Some 50 actors participate in The John Carroll School's fall show, Disney’s “High School Musical.” (Courtesy The John Carroll School)
Beyond the Bell: With school-wide support, annual musicals take John Carroll’s spotlight
December 03, 2014
By Maria Wiering
BEL AIR – “Everyone needs to pay attention to detail!” Kimberly Brueggemann commanded the 50 actors seated for performance notes in The John Carroll School auditorium Nov. 3. It was three days before opening night, and every aspect of the fall musical was under scrutiny – including the actors’ shoes.
“No Sperrys; it looks horrible,” admonished Larry Hensley, head of John Carroll’s guidance counselling. He was assisting Brueggemann, the performing arts director, in directing the school’s fall show, Disney’s “High School Musical.”
Hensley’s comments were directed at actors playing athletes, who needed to wear white gym shoes, no exceptions. He also instructed a lead actor to exchange black shoes for red.
At John Carroll, it’s not just the singing, dancing and acting – the minutia matters, too. Even actors’ socks are open to criticism, Hensley told the Catholic Review.
“We push it to the next level,” Hensley said. “We’ve raised it to a bar, that now we have to be at that bar, or above it. Sometimes that makes us go crazy.”
Under the leadership of Brueggemann, Hensley and Laura Lang, a John Carroll alumna and its former marketing director, the high school’s spring and fall musicals have become a tour de force for the school and wider community.
Preparing for a show is hard work, but it’s also fun, said Brady Fritz, 17, a senior who plans to study musical theater in college – and maybe, like a few other John Carroll alumni, perform on Broadway.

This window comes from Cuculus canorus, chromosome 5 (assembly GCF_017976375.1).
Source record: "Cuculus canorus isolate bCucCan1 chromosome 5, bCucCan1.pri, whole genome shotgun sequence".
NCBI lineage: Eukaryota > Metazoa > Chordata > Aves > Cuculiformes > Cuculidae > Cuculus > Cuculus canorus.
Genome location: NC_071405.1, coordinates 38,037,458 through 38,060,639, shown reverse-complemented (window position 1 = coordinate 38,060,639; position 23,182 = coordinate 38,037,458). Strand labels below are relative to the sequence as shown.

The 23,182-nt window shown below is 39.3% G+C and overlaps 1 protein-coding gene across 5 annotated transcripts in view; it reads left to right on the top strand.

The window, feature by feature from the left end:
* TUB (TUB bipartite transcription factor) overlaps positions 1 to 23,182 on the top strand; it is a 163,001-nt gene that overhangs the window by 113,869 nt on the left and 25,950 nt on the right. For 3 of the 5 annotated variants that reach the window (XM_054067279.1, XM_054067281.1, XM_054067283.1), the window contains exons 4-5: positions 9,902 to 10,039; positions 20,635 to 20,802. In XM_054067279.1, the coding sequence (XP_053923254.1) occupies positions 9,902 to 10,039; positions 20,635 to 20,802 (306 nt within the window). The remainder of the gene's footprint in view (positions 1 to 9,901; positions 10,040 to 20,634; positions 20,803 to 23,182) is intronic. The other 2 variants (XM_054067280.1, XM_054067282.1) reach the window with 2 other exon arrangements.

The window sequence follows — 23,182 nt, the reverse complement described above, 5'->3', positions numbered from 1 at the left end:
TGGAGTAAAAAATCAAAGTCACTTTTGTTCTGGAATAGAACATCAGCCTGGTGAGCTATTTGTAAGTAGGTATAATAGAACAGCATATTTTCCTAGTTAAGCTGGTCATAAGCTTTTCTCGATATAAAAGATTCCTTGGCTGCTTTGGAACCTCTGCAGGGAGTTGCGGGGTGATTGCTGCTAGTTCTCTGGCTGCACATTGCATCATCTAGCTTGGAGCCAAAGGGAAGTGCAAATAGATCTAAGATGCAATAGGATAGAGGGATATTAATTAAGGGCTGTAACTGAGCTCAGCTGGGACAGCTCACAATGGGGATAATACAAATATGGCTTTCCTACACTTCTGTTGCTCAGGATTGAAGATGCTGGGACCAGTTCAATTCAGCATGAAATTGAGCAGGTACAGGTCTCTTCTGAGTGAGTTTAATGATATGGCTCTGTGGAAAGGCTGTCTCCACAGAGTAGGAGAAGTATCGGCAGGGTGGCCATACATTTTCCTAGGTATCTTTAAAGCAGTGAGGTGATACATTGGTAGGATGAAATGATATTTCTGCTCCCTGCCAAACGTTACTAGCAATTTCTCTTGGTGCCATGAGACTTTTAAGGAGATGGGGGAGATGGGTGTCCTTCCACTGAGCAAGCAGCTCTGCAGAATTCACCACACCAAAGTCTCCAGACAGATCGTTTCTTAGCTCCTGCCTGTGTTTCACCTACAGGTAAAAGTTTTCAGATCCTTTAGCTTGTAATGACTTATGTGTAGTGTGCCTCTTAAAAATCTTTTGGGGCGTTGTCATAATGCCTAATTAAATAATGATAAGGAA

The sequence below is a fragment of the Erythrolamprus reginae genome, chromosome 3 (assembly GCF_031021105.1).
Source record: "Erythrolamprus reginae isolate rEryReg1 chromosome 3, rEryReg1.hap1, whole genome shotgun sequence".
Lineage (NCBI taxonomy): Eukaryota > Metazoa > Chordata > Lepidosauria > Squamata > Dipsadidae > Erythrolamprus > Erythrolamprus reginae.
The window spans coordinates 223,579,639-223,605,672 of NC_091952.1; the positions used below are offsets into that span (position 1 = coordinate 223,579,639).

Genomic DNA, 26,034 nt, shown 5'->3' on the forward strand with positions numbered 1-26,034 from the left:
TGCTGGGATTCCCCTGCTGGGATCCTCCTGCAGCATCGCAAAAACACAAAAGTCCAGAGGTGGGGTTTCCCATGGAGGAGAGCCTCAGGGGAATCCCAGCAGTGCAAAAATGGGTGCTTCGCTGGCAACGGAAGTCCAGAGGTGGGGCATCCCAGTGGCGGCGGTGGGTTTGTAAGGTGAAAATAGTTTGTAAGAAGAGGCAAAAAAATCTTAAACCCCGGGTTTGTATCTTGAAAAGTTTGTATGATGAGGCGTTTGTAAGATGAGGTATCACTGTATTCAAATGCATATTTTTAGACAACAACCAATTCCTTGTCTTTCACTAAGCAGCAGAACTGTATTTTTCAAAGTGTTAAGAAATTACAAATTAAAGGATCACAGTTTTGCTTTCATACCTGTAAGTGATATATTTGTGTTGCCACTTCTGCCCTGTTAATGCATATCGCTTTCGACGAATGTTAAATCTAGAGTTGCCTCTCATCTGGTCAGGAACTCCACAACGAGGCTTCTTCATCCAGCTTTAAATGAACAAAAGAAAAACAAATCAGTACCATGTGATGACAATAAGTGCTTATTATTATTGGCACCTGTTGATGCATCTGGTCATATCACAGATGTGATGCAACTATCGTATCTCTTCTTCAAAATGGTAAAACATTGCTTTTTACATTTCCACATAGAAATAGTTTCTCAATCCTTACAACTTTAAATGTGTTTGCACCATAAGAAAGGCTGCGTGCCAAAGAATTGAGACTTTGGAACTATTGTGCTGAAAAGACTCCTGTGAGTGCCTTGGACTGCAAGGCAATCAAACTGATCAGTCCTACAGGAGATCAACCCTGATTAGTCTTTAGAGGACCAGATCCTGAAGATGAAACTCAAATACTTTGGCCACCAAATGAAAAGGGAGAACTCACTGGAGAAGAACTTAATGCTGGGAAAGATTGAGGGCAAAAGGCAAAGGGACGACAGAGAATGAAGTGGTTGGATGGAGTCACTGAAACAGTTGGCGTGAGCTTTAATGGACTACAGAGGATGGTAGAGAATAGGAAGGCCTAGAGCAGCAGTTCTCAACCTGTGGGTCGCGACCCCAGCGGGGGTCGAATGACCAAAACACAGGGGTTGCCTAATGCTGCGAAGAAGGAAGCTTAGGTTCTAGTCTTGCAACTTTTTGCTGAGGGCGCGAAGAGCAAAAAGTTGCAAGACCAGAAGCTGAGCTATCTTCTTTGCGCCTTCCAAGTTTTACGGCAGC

“It (musical theater) definitely makes me more outgoing and not afraid of what people think of me,” said Fritz, who played the show’s male lead.
Brueggemann calls “High School Musical” a modern-day “Grease,” where a guy and girl from rival cliques fall in love. As the title suggests, the plot revolves around the duo’s casting as leads in a musical – one that brings together people from an array of social groups.
John Carroll’s productions do the same.
There are several jocks-turned-thespians in the program, Hensley said, because the shows have a “cool factor.” In his nine years on school staff, he’s seen an influx of school-wide support and appreciation for the theater-arts program, in part from the popularity of shows such as “Glee” and the relationships John Carroll’s directors build with students.
Since his sophomore year, Jake Rosaschi has coordinated his theater commitments with football and lacrosse practices. At first, he was hesitant to join the musical because he thought fellow athletes might disapprove, but pursued a role in “Aladdin” anyway. A respected senior then told him he thought it was cool he was in the play, and confessed he wished he had done both sports and theater, too.
Rosaschi wrote about the lessons he’s learned from the stage for his college admissions essay. As someone used to team sports, he dreaded the spotlight, he said. Now he’s overcome stage fright, which may serve him well in his career, he said. He hopes to act in the school’s spring show, “Joseph and the Amazing Technicolor Dream Coat.”
Rosaschi’s takeaway is the message of “High School Musical,” which, he said, “kind of mirrored my life.”
“It made me realize there’s not that big of a difference between social groups. It’s just the stereotypical image that everyone has of them,” he said. “The kids that I see in the locker room and the kids that I see backstage are goofing off in the same exact way.”